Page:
Expert comment on publicservice.co.uk


"We should offer an ‘innovation lottery’ so it is easier for companies to get funding for small-scale research with academic partners. We need a culture change so that knowledge transfer is central to academic life. We must bring manufacturers, researchers and customers together so they can share ideas to improve products…We must bring science and society together and government can play a major part in making that happen."

Lord Bhattacharyya writing in The Engineer, October 2009


"As director of WMG at the University of Warwick, I have long believed that science and technology are central to almost every issue we face as a nation. Over the past decade, science and technology issues have become frontline news, and academic research has increased in prestige. At the same time, the increase in higher education funding has meant expansion, a growth visible in the new buildings we see on every university campus…This increased funding, as well as our growing understanding of the world, means there is hardly any aspect of our national life where scientific research is not making a vital contribution."

House of Lords debate on Science, Engineering and Technology, 04 June 2009


"Innovation entails risk. We should distribute that risk to secure outstanding growth from success, not pursue a bureaucratic, risk-averse approach. If we take these steps, the industry, technical excellence and flexibility of Britain's manufacturers and exporters will lead us to growth sooner than many think. If we are bold, Britain will grow."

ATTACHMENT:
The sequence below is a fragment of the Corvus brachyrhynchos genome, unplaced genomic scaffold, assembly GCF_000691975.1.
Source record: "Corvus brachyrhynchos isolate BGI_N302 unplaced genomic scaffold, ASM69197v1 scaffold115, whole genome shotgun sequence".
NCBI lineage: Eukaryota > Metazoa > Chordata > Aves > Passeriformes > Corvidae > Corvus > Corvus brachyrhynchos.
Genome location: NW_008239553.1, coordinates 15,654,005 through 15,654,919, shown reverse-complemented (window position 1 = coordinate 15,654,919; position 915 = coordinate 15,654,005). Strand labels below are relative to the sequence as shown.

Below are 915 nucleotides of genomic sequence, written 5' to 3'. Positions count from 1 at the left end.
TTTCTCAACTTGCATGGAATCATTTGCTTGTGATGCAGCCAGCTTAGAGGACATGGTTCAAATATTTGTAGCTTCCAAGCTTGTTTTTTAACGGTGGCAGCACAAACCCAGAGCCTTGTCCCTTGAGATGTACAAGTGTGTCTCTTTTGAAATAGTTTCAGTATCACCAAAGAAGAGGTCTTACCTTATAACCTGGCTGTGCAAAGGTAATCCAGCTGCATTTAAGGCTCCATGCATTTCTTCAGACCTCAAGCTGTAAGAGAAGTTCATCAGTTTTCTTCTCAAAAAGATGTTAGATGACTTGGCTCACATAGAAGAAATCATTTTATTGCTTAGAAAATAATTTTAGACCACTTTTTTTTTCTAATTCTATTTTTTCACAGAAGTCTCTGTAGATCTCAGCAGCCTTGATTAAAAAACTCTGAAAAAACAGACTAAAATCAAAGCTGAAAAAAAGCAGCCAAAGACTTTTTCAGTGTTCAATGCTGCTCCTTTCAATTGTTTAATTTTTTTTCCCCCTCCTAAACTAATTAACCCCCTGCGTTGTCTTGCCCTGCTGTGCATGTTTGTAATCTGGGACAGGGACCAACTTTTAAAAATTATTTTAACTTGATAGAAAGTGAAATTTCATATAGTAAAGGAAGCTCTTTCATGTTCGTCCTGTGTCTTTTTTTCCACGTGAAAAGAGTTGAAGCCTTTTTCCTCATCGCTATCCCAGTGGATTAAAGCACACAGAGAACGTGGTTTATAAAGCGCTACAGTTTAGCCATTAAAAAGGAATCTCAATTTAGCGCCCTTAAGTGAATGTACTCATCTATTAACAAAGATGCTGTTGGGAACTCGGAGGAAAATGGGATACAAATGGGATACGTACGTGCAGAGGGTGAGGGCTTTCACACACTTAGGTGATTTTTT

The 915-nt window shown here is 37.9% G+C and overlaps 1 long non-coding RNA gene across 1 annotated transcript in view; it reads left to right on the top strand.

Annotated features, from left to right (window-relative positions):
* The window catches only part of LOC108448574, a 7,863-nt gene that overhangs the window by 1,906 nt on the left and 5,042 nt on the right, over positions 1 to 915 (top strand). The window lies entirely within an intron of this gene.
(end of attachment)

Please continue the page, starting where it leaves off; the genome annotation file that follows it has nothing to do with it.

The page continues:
House of Lords debate on the Economy, 07 May 2009


"The car industry is facing huge challenges over the next decade, from emissions to safety regulations, and a new generation of high-tech but low-carbon cars will be required. The companies that best meet these global needs will grow as the world emerges from recession. We have a unique tactical opportunity…However short-term advantage must be supported by long-term investment. Investment for the future requires access to capital today. We need a level playing field with our competitors in Europe and the United States."

House of Lords debate on the Automotive Industry, 19 Jan 2009


"Some 400,000 people in the West Midlands depend on manufacturing; maybe the same amount indirectly. If we can just get through the current crisis, backed by the government, then manufacturing in the West Midlands, which is already highly competitive, will be in a very strong position when the upturn comes."

Birmingham Post, 18 November 2008


"This project will become more important as demand for energy becomes one of the defining features of our global environment. Many of these social conflicts are ripples caused by the need for economies to secure their energy future. So if we can find ways of managing demand more effectively the long term consequences will not be just less polluting cars or more efficient factories, but a less dangerous world."

From a speech at IIT Kharagpur when he was awarded the Honorary Doctor of Science, August 2008